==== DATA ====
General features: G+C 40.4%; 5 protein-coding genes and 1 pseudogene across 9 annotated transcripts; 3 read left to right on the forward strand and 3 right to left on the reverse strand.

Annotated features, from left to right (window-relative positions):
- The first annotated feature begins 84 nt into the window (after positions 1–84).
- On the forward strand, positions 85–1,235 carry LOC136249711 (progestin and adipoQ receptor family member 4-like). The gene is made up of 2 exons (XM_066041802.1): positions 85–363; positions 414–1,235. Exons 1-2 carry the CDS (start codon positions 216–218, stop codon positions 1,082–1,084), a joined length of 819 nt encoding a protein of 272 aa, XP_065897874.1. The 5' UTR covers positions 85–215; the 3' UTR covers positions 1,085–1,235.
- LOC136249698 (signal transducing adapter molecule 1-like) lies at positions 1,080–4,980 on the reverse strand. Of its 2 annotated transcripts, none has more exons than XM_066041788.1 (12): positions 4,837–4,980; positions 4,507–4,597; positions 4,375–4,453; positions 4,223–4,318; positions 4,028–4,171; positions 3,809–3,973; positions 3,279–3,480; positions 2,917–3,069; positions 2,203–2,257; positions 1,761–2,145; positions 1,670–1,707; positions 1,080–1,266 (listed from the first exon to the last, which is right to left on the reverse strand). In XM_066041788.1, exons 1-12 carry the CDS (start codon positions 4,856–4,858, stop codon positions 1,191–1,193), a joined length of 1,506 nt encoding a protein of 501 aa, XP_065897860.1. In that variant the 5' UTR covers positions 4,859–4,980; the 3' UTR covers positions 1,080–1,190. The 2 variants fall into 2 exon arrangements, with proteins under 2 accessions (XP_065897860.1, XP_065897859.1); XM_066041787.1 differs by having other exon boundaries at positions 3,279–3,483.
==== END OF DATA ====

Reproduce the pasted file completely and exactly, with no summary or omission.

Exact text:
General features: G+C 40.4%; 5 protein-coding genes and 1 pseudogene across 9 annotated transcripts; 3 read left to right on the forward strand and 3 right to left on the reverse strand.

Annotated features, from left to right (window-relative positions):
- The first annotated feature begins 84 nt into the window (after positions 1–84).
- On the forward strand, positions 85–1,235 carry LOC136249711 (progestin and adipoQ receptor family member 4-like). The gene is made up of 2 exons (XM_066041802.1): positions 85–363; positions 414–1,235. Exons 1-2 carry the CDS (start codon positions 216–218, stop codon positions 1,082–1,084), a joined length of 819 nt encoding a protein of 272 aa, XP_065897874.1. The 5' UTR covers positions 85–215; the 3' UTR covers positions 1,085–1,235.
- LOC136249698 (signal transducing adapter molecule 1-like) lies at positions 1,080–4,980 on the reverse strand. Of its 2 annotated transcripts, none has more exons than XM_066041788.1 (12): positions 4,837–4,980; positions 4,507–4,597; positions 4,375–4,453; positions 4,223–4,318; positions 4,028–4,171; positions 3,809–3,973; positions 3,279–3,480; positions 2,917–3,069; positions 2,203–2,257; positions 1,761–2,145; positions 1,670–1,707; positions 1,080–1,266 (listed from the first exon to the last, which is right to left on the reverse strand). In XM_066041788.1, exons 1-12 carry the CDS (start codon positions 4,856–4,858, stop codon positions 1,191–1,193), a joined length of 1,506 nt encoding a protein of 501 aa, XP_065897860.1. In that variant the 5' UTR covers positions 4,859–4,980; the 3' UTR covers positions 1,080–1,190. The 2 variants fall into 2 exon arrangements, with proteins under 2 accessions (XP_065897860.1, XP_065897859.1); XM_066041787.1 differs by having other exon boundaries at positions 3,279–3,483.